In 2002, the Council took up the issue of the annual report again, largely at the initiative of Singapore. The outcome was a note by the president entirely focused on the annual report (S/2002/199). In it, the Council explicitly acknowledged that it had reviewed the format of its annual report “having taken into account the views expressed during the debate on agenda item 11, entitled ‘Report of the Security Council’, at the 56th session of the General Assembly”. The note stipulated that the introduction would become an analytical piece, seeking to capture the most important moments in the year under review, assess the Council’s ability to deal with problems at hand and signal difficulties and areas where improvements could be made. Members decided to take a more active part in the elaboration of the report, stating that as of 2002 the introduction would be drafted by the delegation that held the July presidency (previously, the Secretariat had prepared the draft). Members would then adopt the introduction in a public session to allow for exchanges of views on the text. It was also decided that the body of the report should be significantly shortened and made more informative.

At face value it seemed that the above might result in major substantive changes to the content and the adoption process of the annual report. But whereas in 2002 the introduction was indeed somewhat more analytical than before and quite concise, in the years since it has more than doubled in length while losing its analytical edge. The only public debate by the Council on the adoption of its annual report took place in 2002. Since then, it has been adopted in a short routine session with no debate.

During successive annual General Assembly debates, members have continued to raise concerns about what they see as the inadequacy of the annual report. The bulk of the ongoing complaints focused on the largely descriptive approach and the dearth of analysis. Responding to the numerous calls from the membership at large, starting in 2008, all elected members who have drafted the introduction have made an effort to reach out to the wider membership and have held informal briefings for member states prior to the formal adoption of the draft annual report.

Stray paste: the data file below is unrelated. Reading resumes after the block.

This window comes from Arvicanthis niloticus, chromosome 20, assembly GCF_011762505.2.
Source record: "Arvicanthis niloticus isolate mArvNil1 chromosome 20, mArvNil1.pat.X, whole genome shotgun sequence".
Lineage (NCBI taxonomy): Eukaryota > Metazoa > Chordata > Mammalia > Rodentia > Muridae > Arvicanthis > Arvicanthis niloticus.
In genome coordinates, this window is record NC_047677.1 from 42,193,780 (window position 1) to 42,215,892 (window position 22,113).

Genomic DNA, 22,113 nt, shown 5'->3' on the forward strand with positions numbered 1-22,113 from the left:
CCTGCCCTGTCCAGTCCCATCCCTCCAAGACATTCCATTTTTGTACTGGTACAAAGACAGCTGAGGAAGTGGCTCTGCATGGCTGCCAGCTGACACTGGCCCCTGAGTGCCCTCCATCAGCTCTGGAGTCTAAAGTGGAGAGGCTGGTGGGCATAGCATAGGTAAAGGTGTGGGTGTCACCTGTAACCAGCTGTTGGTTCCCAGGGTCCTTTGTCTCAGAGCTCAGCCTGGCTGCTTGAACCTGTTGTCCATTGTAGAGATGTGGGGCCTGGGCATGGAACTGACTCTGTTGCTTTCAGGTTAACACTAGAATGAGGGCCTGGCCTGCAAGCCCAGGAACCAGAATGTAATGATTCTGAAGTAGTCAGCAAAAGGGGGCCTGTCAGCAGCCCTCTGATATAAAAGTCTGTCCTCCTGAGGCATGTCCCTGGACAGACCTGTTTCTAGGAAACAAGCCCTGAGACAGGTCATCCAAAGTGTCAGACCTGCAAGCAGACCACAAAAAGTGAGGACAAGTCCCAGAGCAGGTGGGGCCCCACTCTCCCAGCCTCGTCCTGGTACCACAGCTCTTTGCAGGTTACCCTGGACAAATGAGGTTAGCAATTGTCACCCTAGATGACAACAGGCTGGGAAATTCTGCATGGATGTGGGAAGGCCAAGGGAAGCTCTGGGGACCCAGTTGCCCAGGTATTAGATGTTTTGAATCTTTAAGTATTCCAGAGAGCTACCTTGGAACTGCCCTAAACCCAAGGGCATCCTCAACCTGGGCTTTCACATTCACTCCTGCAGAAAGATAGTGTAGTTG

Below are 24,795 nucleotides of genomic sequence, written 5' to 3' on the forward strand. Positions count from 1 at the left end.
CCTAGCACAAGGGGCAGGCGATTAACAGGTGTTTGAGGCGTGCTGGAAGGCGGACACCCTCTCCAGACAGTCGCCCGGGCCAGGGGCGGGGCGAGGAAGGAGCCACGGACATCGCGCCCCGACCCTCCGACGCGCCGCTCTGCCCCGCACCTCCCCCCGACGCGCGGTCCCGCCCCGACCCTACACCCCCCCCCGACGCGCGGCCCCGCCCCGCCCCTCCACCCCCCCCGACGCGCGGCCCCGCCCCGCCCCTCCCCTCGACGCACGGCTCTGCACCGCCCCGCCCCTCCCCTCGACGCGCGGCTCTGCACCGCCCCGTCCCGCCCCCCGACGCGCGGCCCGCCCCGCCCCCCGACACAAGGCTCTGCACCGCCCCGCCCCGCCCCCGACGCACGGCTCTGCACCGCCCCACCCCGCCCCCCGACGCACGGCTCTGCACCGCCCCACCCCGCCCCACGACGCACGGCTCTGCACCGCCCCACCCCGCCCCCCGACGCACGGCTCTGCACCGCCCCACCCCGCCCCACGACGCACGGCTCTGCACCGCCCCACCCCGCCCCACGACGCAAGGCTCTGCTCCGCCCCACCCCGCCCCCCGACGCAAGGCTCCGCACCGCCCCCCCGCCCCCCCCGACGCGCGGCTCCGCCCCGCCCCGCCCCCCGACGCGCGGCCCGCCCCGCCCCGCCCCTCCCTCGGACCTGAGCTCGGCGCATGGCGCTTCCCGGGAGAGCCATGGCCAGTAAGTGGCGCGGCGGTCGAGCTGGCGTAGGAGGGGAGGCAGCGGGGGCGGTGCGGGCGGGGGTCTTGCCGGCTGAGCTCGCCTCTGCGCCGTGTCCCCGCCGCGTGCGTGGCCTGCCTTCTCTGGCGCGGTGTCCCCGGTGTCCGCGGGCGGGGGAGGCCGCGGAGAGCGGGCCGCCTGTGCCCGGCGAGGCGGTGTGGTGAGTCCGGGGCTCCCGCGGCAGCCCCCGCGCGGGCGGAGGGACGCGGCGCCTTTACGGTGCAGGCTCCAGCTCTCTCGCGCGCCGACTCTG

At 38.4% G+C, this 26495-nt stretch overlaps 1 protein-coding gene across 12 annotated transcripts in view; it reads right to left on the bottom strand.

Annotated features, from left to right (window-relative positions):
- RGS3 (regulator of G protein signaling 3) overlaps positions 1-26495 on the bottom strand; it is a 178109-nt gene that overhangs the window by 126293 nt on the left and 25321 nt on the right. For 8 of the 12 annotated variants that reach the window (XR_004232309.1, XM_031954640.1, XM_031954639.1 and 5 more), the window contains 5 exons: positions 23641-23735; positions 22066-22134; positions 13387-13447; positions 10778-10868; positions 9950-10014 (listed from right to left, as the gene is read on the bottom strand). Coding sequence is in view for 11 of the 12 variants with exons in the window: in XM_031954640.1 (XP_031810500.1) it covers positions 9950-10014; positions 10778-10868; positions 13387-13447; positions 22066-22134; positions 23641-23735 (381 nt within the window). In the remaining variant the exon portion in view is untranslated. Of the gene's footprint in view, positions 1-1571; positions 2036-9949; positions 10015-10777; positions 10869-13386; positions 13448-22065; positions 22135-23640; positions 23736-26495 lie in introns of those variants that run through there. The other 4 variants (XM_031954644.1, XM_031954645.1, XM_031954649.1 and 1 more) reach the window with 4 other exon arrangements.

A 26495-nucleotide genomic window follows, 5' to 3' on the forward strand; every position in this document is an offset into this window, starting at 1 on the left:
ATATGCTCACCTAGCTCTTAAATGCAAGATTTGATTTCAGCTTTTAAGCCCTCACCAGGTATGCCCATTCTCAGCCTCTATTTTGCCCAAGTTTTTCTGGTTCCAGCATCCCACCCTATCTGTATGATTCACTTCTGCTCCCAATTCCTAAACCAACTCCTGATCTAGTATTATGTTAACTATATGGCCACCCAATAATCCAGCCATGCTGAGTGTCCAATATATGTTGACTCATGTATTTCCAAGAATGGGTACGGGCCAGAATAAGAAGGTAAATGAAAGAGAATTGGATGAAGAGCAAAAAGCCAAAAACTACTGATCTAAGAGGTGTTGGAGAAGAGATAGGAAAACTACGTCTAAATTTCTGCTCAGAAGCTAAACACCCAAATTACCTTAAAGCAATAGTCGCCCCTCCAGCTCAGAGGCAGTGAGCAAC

One unanticipated, adverse implication of the current system for the preparation of the annual report also became clear in recent years. The report covers the period from 1 August through 31 July, with the presidency ending this period, the July presidency, being the drafter. Who does the drafting ultimately depends on the alphabetical rotation of the Council presidency. Since 2002, nearly every time a non-permanent member has drafted the report, it has been a delegation in its first year in the Council, (the two exceptions were Colombia in 2012 and Rwanda in 2014). Because the reporting cycle (1 August-31 July) does not match the terms of office of elected members (1 January-31 December), this has meant that the Council member drafting the report had not been on the Council for the first five months of the period it was reporting on.

With the calls for improvements continuing, in note S/2010/507, a few modifications were introduced. Among them, expanding the information on the work of the subsidiary bodies of the Council to include material on the counter-terrorism committees, sanctions committees, working groups and international tribunals established by the Security Council.

A 12 December 2012 note by the President, issued toward the end of the period in which Portugal chaired the Informal Working Group and reflecting a few of the areas of work conducted during the year, expanded on note S/2010/507 in suggesting that “presidencies in charge of preparing the draft introduction to the report may consider organizing, where appropriate, interactive informal exchanges of views with the wider membership” (S/2012/922). It also said that Council members “encourage the Presidents in charge of the presentation of the report to the General Assembly to report back to Council members on relevant suggestions and observations raised during the General Assembly debate on the annual report”. (Neither of these agreed working methods was applied in the immediately subsequent reporting cycle in 2013.)